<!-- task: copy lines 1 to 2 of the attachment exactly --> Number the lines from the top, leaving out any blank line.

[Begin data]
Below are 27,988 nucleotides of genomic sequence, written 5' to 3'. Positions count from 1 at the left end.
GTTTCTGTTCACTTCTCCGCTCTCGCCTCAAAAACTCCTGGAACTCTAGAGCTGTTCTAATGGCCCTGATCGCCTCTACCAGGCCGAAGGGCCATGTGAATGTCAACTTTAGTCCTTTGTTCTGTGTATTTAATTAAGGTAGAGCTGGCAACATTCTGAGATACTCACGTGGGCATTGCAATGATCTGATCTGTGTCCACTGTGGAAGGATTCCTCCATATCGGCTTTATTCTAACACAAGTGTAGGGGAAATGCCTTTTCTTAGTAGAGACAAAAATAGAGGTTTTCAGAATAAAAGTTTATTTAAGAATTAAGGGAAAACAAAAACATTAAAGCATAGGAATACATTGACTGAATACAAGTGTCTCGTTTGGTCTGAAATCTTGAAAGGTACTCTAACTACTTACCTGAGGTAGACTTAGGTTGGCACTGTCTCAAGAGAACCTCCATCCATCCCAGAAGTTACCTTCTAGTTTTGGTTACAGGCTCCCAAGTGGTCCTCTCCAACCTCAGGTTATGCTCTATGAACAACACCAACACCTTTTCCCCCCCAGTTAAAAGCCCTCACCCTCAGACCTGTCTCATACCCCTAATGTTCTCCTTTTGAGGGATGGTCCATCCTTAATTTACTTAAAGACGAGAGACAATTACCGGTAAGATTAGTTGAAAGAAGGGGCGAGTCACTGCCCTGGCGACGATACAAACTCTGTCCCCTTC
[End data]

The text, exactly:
Below are 27,988 nucleotides of genomic sequence, written 5' to 3'. Positions count from 1 at the left end.
GTTTCTGTTCACTTCTCCGCTCTCGCCTCAAAAACTCCTGGAACTCTAGAGCTGTTCTAATGGCCCTGATCGCCTCTACCAGGCCGAAGGGCCATGTGAATGTCAACTTTAGTCCTTTGTTCTGTGTATTTAATTAAGGTAGAGCTGGCAACATTCTGAGATACTCACGTGGGCATTGCAATGATCTGATCTGTGTCCACTGTGGAAGGATTCCTCCATATCGGCTTTATTCTAACACAAGTGTAGGGGAAATGCCTTTTCTTAGTAGAGACAAAAATAGAGGTTTTCAGAATAAAAGTTTATTTAAGAATTAAGGGAAAACAAAAACATTAAAGCATAGGAATACATTGACTGAATACAAGTGTCTCGTTTGGTCTGAAATCTTGAAAGGTACTCTAACTACTTACCTGAGGTAGACTTAGGTTGGCACTGTCTCAAGAGAACCTCCATCCATCCCAGAAGTTACCTTCTAGTTTTGGTTACAGGCTCCCAAGTGGTCCTCTCCAACCTCAGGTTATGCTCTATGAACAACACCAACACCTTTTCCCCCCCAGTTAAAAGCCCTCACCCTCAGACCTGTCTCATACCCCTAATGTTCTCCTTTTGAGGGATGGTCCATCCTTAATTTACTTAAAGACGAGAGACAATTACCGGTAAGATTAGTTGAAAGAAGGGGCGAGTCACTGCCCTGGCGACGATACAAACTCTGTCCCCTTC